References in periodicals archive ?
This pricing model from DaCast is pretty typical of those offered by the LSSP group.
LSSPs don't even support native PowerPoint; you'll need a tool such as the TriCaster or Wirecast to integrate any screen-based element into the video.
LSSPs also lack interactive components such as polls and quizzes, which are very useful for engaging the audience to maintain their interest or help guide the direction of the presentation.
This is another category in which LSSPs can't compete; they're simply not designed to provide user-specific viewing data.
Not surprisingly, beyond simple trimming, you won't get any of these capabilities from LSSPs. You'll also find a great diversity in the recording and output functionality provided by conferencing systems.
The site needs to be on the short list of any organizations seeking an LSSP.
In its current iteration, Livestream does a very competent job in all critical areas and should be strongly considered by any organization seeking an LSSP, whether looking for eyeballs, a strong embedded player, or both.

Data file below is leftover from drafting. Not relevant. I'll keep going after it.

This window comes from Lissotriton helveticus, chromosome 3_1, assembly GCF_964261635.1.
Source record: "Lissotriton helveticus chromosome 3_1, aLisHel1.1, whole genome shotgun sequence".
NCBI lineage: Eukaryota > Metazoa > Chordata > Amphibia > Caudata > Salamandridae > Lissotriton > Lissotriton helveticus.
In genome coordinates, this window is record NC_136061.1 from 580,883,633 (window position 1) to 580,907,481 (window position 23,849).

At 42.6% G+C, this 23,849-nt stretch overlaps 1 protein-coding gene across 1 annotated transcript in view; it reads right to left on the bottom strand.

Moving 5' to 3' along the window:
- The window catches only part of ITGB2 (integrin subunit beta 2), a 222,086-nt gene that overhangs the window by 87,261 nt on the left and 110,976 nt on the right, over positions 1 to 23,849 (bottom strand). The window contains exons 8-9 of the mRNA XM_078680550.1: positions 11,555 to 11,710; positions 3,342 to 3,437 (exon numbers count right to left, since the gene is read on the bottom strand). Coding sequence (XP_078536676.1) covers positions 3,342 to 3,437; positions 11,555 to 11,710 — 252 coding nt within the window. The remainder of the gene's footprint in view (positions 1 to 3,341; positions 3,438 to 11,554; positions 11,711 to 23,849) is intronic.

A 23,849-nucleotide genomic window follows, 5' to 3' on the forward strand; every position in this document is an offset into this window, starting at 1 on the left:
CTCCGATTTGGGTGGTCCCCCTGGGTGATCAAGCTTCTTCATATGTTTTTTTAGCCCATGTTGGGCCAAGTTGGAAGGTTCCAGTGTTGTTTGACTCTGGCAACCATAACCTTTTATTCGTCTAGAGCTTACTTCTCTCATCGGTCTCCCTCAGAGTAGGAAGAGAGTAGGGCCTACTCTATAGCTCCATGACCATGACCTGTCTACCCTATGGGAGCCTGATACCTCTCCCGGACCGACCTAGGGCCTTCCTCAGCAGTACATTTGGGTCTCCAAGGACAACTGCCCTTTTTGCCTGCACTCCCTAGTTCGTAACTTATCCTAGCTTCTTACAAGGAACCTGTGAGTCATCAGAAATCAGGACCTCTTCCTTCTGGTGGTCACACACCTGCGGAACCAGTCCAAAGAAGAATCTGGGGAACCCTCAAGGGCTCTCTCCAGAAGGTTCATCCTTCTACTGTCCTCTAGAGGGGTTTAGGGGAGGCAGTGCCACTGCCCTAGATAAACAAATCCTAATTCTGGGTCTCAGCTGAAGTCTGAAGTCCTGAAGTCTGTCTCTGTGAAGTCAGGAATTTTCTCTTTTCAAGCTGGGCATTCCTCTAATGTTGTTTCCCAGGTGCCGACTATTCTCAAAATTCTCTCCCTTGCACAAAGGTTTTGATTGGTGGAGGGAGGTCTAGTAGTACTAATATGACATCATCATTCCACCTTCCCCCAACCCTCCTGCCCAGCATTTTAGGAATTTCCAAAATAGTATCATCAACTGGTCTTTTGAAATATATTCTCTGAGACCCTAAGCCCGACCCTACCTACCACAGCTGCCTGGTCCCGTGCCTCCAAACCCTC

On the other hand, Bambuser lacks the traffic offered by Ustream, Justin.tv, and Livestream, making it a bad choice if you're hoping your LSSP can direct eyeballs to your videos.
Virtually all LSSPs use the Flash format and RTMP protocol.
Several LSSPs that I interviewed reported that iPhone distribution was increasing, particularly by churches and worship-based customers.
Some LSSPs can stream ancillary content such as PowerPoint slides, though it's relatively unusual in this class of product.
If you're not technically savvy, it helps to have a custom encoding tool that works with the service right out of the box and that can be easily supported by your LSSP. Some LSSPs offer this option, but most of the less-expensive services don't.
Acronyms browser ?
Full browser ?
- LST UPDT